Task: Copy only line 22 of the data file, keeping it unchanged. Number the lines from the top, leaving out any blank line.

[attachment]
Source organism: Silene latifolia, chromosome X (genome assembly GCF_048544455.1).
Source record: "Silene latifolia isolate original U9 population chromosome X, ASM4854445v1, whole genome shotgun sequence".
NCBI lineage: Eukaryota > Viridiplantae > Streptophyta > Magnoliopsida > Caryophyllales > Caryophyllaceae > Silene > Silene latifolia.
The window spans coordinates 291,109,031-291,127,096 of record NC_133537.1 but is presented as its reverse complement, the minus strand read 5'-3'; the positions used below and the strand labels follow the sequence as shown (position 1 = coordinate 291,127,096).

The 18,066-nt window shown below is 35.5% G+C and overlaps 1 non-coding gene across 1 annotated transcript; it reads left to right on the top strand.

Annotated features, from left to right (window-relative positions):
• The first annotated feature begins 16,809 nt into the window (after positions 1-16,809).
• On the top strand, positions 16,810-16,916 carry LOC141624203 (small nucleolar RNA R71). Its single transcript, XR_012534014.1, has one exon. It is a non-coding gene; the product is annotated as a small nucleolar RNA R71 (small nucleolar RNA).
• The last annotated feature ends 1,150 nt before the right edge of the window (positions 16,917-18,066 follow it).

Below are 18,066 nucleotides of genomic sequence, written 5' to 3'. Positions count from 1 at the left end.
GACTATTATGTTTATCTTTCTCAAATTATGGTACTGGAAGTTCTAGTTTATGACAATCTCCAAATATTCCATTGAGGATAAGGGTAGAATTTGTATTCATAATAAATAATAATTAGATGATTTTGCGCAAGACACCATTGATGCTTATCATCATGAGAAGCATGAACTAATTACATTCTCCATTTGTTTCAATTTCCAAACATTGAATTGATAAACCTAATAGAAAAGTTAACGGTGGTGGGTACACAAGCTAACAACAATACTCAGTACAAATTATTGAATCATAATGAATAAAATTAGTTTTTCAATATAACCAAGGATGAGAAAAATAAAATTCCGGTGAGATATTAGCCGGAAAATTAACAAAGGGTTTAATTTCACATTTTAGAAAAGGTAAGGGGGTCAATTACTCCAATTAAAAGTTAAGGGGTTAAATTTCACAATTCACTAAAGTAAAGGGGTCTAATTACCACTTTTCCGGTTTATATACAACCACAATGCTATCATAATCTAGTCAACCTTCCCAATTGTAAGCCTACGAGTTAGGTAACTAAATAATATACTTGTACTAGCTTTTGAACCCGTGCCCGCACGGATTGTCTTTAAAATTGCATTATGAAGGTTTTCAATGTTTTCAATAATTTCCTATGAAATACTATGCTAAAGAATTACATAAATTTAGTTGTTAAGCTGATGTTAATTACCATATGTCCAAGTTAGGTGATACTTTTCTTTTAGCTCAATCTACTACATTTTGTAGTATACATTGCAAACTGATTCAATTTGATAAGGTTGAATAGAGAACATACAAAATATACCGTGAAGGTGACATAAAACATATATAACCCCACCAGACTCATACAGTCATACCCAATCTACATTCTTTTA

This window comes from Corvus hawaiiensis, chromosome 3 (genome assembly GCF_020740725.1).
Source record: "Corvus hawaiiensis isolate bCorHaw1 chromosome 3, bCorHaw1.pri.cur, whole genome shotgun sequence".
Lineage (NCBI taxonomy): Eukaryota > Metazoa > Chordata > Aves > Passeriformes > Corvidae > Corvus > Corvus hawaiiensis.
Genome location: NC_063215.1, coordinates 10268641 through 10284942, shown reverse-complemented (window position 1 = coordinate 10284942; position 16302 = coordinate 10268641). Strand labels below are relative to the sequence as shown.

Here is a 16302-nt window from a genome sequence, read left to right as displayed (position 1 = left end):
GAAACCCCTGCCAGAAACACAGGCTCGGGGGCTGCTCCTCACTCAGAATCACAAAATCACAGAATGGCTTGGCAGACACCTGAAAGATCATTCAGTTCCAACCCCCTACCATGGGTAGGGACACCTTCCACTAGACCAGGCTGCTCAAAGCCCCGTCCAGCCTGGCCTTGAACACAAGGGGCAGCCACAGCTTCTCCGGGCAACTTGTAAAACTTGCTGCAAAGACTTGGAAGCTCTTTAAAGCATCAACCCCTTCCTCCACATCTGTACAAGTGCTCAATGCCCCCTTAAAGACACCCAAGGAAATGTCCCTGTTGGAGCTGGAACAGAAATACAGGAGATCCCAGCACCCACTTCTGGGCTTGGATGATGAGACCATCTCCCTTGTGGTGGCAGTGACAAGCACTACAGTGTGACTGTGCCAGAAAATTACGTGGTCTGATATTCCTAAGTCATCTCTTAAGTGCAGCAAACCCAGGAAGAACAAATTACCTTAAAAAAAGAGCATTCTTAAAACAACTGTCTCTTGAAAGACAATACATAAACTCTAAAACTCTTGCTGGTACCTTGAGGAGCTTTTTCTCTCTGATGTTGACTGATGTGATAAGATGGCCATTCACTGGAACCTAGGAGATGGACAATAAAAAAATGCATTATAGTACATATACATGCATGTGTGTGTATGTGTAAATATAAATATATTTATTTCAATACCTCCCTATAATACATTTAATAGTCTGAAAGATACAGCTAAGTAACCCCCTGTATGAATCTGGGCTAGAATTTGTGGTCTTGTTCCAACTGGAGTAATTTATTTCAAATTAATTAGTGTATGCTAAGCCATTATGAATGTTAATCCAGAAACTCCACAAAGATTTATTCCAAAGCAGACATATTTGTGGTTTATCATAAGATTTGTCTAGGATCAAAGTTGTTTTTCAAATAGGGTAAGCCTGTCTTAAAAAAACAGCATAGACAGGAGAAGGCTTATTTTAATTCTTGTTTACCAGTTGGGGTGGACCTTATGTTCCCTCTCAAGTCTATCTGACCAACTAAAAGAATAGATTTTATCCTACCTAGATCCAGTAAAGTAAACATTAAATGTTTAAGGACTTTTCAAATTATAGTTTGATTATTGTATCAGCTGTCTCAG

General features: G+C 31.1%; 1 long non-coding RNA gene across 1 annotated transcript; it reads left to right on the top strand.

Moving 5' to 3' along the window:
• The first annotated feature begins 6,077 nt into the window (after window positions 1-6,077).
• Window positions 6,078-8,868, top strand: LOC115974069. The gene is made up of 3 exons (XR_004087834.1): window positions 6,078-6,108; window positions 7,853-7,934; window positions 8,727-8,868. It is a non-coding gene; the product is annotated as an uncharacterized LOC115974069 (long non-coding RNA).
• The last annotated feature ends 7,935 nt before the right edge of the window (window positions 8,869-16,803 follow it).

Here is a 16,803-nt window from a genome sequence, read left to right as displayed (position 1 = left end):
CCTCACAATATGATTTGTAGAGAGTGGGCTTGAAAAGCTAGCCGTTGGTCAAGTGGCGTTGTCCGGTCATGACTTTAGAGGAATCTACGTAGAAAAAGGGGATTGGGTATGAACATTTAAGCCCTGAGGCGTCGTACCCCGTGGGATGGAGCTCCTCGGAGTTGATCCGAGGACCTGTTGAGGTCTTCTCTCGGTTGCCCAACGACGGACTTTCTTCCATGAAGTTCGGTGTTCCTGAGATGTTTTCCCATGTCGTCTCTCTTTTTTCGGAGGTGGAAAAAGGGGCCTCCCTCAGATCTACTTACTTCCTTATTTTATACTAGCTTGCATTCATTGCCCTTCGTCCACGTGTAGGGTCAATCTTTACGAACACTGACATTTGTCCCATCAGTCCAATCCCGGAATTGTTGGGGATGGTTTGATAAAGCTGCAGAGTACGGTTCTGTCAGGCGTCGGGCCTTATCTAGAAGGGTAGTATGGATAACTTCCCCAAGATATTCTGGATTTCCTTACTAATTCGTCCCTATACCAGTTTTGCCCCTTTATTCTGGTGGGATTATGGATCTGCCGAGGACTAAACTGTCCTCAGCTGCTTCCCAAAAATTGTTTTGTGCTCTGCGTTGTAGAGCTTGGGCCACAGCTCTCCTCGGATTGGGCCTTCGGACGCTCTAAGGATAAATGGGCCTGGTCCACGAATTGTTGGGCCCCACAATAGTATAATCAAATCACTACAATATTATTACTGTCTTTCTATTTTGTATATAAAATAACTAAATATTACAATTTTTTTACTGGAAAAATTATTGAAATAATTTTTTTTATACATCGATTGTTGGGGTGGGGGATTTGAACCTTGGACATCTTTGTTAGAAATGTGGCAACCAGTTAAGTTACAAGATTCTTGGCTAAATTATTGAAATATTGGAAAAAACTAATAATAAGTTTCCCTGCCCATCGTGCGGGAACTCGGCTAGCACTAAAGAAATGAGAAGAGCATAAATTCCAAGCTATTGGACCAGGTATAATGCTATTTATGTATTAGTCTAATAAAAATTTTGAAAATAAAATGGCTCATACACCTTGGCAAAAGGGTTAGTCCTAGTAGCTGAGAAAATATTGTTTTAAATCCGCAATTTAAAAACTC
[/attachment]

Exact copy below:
• The last annotated feature ends 7,935 nt before the right edge of the window (window positions 8,869-16,803 follow it).